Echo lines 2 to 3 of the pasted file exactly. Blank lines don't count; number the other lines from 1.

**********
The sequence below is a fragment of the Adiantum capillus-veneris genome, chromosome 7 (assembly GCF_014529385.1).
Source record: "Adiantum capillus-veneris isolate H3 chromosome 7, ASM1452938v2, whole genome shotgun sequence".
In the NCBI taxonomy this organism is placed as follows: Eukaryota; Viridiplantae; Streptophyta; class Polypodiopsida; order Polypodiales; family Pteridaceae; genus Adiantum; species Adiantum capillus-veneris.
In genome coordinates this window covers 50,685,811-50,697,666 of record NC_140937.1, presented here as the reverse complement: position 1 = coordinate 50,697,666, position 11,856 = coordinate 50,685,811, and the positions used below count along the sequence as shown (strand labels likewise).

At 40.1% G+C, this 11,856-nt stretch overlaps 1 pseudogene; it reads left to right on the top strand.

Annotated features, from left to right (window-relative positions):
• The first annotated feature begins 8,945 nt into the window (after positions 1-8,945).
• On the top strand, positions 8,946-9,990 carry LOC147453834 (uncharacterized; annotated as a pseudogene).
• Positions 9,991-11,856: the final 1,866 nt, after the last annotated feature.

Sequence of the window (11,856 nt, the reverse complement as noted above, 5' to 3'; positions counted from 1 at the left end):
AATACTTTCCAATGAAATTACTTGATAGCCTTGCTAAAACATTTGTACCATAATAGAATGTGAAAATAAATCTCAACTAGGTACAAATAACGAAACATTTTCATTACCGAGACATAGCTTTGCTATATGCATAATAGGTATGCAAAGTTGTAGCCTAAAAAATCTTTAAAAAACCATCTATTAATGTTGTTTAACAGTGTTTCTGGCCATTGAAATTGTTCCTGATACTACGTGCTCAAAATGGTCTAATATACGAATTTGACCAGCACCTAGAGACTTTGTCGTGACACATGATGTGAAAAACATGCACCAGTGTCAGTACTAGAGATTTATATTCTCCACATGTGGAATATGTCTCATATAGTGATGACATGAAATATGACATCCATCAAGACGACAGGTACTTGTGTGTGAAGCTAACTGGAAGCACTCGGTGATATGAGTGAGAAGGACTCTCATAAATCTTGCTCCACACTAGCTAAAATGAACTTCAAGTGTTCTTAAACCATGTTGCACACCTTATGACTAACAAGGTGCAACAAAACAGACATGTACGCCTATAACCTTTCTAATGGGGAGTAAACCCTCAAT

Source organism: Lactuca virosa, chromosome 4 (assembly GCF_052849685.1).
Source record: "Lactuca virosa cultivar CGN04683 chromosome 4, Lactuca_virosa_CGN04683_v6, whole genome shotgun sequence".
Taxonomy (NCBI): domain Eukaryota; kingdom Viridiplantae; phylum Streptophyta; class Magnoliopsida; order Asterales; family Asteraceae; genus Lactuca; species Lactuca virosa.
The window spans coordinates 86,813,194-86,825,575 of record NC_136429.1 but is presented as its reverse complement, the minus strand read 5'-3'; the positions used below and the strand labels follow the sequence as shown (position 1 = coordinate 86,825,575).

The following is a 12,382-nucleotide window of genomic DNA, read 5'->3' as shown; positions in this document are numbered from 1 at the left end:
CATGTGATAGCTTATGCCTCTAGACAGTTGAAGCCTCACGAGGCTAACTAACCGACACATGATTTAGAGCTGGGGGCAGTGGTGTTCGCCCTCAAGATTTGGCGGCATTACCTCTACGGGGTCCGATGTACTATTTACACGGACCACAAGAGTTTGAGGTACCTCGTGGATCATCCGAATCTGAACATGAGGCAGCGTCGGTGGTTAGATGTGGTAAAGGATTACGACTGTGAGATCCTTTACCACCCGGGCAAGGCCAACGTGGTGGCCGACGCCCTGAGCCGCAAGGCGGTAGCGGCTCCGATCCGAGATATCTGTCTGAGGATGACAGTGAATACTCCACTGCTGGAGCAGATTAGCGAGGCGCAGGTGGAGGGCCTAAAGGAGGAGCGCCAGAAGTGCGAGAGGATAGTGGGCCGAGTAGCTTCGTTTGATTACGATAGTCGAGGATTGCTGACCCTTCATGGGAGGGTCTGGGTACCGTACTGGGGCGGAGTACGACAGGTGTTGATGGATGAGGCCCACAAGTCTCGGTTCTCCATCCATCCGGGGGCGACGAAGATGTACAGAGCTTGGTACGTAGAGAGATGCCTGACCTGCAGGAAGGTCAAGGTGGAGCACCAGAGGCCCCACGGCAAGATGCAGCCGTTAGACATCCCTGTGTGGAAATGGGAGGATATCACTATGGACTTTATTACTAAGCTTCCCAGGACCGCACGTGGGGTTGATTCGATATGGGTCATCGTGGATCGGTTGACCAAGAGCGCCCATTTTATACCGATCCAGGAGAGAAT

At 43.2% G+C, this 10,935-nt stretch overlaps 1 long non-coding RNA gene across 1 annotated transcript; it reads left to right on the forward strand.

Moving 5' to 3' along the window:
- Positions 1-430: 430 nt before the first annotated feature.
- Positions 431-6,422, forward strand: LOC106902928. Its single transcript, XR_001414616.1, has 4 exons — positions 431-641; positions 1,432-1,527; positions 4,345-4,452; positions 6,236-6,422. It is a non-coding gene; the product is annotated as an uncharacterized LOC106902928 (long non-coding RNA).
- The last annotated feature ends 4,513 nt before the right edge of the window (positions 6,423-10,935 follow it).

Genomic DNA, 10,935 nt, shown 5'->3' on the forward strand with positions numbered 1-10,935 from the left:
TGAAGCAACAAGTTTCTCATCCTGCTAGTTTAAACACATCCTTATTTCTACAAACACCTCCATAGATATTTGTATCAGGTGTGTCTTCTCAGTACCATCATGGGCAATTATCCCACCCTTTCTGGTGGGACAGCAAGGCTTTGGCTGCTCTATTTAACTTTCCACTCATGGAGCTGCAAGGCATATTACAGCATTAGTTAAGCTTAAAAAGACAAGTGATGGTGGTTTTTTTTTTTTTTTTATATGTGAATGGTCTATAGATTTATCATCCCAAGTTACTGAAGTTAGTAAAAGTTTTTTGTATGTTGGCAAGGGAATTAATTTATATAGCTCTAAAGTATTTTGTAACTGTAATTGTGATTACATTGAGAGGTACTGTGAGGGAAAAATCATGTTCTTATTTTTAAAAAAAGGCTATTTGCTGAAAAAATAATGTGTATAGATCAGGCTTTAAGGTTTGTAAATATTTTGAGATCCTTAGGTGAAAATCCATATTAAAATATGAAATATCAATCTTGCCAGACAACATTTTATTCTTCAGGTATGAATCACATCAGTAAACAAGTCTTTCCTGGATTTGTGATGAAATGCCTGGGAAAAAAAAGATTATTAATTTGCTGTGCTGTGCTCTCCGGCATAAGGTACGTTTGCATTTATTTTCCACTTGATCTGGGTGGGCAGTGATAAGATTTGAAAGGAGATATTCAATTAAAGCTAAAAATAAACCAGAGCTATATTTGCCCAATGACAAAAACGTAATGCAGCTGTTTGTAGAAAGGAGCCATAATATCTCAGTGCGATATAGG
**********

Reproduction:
Source record: "Adiantum capillus-veneris isolate H3 chromosome 7, ASM1452938v2, whole genome shotgun sequence".
In the NCBI taxonomy this organism is placed as follows: Eukaryota; Viridiplantae; Streptophyta; class Polypodiopsida; order Polypodiales; family Pteridaceae; genus Adiantum; species Adiantum capillus-veneris.